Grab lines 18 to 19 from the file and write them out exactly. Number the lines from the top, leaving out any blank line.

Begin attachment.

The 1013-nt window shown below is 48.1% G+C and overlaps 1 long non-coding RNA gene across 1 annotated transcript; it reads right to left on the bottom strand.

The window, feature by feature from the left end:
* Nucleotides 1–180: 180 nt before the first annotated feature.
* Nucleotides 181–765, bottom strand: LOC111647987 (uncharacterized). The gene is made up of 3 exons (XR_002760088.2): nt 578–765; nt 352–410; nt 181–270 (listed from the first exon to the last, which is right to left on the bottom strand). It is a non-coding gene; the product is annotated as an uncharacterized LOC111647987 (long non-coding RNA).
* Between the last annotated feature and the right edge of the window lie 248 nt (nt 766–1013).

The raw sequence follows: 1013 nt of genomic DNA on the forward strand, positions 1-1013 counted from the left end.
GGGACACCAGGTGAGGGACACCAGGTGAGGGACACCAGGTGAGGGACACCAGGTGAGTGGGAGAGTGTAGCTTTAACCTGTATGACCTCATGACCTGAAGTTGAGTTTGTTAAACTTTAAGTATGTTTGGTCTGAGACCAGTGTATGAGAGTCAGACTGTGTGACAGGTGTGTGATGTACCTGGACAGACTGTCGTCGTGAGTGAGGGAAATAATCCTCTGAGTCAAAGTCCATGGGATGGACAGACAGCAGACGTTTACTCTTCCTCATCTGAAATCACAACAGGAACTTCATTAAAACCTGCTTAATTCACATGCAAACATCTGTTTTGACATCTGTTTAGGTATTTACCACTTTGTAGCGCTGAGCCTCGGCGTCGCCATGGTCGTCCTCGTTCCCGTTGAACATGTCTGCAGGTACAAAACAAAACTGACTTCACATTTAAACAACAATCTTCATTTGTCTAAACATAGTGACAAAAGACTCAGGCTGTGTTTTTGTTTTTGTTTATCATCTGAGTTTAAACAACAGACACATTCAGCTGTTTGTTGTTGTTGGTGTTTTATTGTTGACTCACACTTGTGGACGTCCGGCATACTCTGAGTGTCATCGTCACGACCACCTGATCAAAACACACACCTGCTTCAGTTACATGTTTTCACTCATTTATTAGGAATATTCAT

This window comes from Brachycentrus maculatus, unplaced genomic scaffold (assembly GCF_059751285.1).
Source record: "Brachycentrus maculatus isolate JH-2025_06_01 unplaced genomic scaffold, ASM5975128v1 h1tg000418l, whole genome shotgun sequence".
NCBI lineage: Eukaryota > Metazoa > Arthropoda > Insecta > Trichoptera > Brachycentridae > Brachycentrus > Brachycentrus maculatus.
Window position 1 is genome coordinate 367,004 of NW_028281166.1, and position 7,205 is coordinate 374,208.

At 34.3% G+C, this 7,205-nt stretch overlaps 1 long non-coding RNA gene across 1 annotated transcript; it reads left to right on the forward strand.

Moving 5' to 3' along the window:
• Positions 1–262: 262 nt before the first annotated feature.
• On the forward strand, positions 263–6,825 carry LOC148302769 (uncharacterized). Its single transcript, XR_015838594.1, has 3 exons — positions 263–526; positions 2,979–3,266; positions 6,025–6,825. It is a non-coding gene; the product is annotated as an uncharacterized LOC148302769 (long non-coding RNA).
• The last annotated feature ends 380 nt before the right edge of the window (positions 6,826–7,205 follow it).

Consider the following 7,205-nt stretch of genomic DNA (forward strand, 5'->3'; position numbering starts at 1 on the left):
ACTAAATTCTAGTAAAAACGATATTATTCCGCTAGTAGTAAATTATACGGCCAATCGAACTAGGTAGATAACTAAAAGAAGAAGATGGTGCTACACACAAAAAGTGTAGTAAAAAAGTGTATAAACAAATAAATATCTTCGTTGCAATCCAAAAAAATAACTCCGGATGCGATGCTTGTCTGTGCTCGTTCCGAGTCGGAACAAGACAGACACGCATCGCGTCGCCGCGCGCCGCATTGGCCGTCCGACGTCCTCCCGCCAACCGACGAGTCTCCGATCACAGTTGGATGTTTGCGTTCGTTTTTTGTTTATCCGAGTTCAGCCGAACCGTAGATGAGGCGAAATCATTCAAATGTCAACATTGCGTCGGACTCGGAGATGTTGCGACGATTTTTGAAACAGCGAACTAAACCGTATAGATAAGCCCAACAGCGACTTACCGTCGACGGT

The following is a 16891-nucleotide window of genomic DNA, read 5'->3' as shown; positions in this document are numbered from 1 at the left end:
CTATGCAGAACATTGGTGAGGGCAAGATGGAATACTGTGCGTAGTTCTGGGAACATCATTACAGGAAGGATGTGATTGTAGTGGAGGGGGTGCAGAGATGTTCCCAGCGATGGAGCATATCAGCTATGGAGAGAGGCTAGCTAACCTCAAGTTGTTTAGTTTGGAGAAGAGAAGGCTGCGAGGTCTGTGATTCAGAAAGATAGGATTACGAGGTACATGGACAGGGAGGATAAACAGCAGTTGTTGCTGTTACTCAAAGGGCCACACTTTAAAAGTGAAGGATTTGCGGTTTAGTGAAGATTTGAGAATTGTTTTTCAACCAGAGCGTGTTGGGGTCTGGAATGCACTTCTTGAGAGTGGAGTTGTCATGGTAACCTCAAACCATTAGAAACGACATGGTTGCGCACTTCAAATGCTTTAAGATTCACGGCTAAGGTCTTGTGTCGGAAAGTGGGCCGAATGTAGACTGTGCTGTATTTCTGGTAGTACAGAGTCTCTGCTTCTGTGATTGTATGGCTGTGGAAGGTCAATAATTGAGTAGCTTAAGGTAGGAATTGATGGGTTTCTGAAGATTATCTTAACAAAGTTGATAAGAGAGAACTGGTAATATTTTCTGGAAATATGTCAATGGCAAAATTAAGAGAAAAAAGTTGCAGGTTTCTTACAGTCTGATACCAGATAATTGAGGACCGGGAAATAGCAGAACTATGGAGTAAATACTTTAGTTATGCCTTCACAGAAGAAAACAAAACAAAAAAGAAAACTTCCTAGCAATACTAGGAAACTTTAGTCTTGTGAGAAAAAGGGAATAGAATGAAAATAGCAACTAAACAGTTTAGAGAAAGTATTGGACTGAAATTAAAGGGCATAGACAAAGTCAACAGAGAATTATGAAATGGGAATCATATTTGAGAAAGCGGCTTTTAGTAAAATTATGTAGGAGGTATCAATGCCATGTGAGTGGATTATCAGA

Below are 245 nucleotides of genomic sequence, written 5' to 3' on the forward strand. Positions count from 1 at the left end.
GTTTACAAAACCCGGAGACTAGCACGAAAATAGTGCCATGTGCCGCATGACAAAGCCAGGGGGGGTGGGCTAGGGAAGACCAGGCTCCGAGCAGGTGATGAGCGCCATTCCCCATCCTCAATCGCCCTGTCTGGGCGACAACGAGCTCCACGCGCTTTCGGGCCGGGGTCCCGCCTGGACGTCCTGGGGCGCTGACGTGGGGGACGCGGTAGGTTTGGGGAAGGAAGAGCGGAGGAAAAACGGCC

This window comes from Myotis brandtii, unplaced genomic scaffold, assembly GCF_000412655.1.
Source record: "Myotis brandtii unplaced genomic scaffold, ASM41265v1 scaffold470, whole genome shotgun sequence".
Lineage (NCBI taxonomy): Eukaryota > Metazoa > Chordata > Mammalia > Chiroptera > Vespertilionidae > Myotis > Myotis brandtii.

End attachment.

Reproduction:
ACTAAATTCTAGTAAAAACGATATTATTCCGCTAGTAGTAAATTATACGGCCAATCGAACTAGGTAGATAACTAAAAGAAGAAGATGGTGCTACACACAAAAAGTGTAGTAAAAAAGTGTATAAACAAATAAATATCTTCGTTGCAATCCAAAAAAATAACTCCGGATGCGATGCTTGTCTGTGCTCGTTCCGAGTCGGAACAAGACAGACACGCATCGCGTCGCCGCGCGCCGCATTGGCCGTCCGACGTCCTCCCGCCAACCGACGAGTCTCCGATCACAGTTGGATGTTTGCGTTCGTTTTTTGTTTATCCGAGTTCAGCCGAACCGTAGATGAGGCGAAATCATTCAAATGTCAACATTGCGTCGGACTCGGAGATGTTGCGACGATTTTTGAAACAGCGAACTAAACCGTATAGATAAGCCCAACAGCGACTTACCGTCGACGGT

The following is a 16891-nucleotide window of genomic DNA, read 5'->3' as shown; positions in this document are numbered from 1 at the left end: